OR: Tales of the Dying Earth

A review that originally appeared in The Third Alternative #25:-


Jack Vance

Millennium pb, 743pp, £7.99

The fourth volume in Millennium’s Fantasy Masterworks series parcels together four books with a unique common setting, tales from the very end of time itself. The Sun is but a shadow of its former self and the Earth is close to death, its cities in ruins, its population reduced to a few thousand strange beings, while what little remains of science is mistaken for magic. This exotic vision of the far future has permeated much of genre fiction, and its influence can most obviously be seen in works such as Moorcock’s Dancers at the End of Time trilogy and Wolfe’s epic Book of The New Sun (also being reissued by Millennium).

The Dying Earth from 1950 and Vance’s first published book, presents this remarkable creation by means of six interconnected short stories, shot through with magic and wonder. 1960’s The Eyes of the Overworld introduces the trickster Cugel, despatched from a distant realm in search of the eye of an Overworld demon at the whim of Iucounu the Laughing Magician, the body of the text consisting of Cugel’s misadventures in his attempt to return home with his prize. Structurally Cugel’s Saga from 1983 is virtually a reprise of the previous book, but with our hero travelling in a different direction and undergoing different trials and tribulations. Cugel’s character softens somewhat also, the far from likeable rogue of the first novel losing some of his rough edges and becoming altogether more appealing. Finally there’s 1984’s Rhialto the Marvellous, consisting of three gloriously labyrinthine novellas detailing the affairs of an association of magicians, in which the deliciously foppish Rhialto plays a major role.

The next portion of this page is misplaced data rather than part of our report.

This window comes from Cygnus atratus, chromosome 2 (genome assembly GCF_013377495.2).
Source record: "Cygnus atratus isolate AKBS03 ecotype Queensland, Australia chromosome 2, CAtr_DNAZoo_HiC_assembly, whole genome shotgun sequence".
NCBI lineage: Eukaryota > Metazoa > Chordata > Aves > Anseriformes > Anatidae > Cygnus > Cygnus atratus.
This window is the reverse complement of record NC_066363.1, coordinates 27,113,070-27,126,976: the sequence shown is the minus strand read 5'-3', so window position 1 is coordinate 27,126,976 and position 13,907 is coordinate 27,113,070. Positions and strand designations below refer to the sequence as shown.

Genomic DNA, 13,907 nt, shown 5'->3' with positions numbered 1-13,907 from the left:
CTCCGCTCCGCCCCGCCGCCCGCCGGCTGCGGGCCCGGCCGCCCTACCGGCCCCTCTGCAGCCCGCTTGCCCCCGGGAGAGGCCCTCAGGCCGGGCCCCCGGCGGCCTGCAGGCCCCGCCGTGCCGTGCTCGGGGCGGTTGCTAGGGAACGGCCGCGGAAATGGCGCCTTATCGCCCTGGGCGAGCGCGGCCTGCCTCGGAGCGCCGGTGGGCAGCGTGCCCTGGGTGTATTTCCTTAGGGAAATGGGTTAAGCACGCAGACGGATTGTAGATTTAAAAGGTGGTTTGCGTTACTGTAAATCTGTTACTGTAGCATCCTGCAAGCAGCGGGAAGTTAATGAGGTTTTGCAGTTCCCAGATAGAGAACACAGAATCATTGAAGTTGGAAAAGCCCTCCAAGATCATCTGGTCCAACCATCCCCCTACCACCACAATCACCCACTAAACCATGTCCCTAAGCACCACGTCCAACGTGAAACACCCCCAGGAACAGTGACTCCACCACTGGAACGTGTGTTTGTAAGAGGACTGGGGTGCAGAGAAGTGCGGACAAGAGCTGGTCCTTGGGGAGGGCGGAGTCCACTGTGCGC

Vance’s reputation rests chiefly on his skill at world building and in that regard The Dying Earth is perhaps his finest achievement. Each of the individual stories is an intricately plotted gem, and if the novels have a flaw it is that they too have an episodic quality to them, so that they seem like linked stories rather than an organic whole, but such is the beauty of Vance’s prose and the breadth of his invention, these considerations can easily be overlooked. Elegant and mannered fantasies, infused with irony and wry humour, these are stories that surprise and delight the reader at every turn of the page.

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